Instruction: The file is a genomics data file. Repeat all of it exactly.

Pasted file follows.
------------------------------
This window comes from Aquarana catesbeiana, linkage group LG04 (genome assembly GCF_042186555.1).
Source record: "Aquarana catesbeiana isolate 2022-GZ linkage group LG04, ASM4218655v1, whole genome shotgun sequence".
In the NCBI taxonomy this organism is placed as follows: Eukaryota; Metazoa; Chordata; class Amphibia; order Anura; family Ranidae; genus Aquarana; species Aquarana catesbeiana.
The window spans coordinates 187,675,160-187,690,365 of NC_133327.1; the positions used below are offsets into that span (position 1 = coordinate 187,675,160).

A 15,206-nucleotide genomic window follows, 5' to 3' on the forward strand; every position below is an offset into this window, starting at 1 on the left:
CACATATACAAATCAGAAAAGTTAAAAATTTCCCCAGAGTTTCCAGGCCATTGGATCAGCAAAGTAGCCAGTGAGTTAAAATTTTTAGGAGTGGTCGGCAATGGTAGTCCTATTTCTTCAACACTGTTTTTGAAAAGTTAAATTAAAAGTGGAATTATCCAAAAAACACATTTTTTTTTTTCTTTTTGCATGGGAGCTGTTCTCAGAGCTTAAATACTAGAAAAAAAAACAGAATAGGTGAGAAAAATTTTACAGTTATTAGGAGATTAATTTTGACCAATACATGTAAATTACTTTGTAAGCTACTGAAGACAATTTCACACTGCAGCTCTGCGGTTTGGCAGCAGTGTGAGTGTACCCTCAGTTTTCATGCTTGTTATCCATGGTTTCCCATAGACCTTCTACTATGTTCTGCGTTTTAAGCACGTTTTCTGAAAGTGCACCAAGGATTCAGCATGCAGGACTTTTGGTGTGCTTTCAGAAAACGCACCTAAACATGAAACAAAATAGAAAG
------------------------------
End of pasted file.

This window comes from Aquarana catesbeiana, linkage group LG04 (genome assembly GCF_042186555.1).
Source record: "Aquarana catesbeiana isolate 2022-GZ linkage group LG04, ASM4218655v1, whole genome shotgun sequence".
In the NCBI taxonomy this organism is placed as follows: Eukaryota; Metazoa; Chordata; class Amphibia; order Anura; family Ranidae; genus Aquarana; species Aquarana catesbeiana.
The window spans coordinates 187,675,160-187,690,365 of NC_133327.1; the positions used below are offsets into that span (position 1 = coordinate 187,675,160).

A 15,206-nucleotide genomic window follows, 5' to 3' on the forward strand; every position below is an offset into this window, starting at 1 on the left:
CACATATACAAATCAGAAAAGTTAAAAATTTCCCCAGAGTTTCCAGGCCATTGGATCAGCAAAGTAGCCAGTGAGTTAAAATTTTTAGGAGTGGTCGGCAATGGTAGTCCTATTTCTTCAACACTGTTTTTGAAAAGTTAAATTAAAAGTGGAATTATCCAAAAAACACATTTTTTTTTTTCTTTTTGCATGGGAGCTGTTCTCAGAGCTTAAATACTAGAAAAAAAAACAGAATAGGTGAGAAAAATTTTACAGTTATTAGGAGATTAATTTTGACCAATACATGTAAATTACTTTGTAAGCTACTGAAGACAATTTCACACTGCAGCTCTGCGGTTTGGCAGCAGTGTGAGTGTACCCTCAGTTTTCATGCTTGTTATCCATGGTTTCCCATAGACCTTCTACTATGTTCTGCGTTTTAAGCACGTTTTCTGAAAGTGCACCAAGGATTCAGCATGCAGGACTTTTGGTGTGCTTTCAGAAAACGCACCTAAACATGAAACAAAATAGAAAG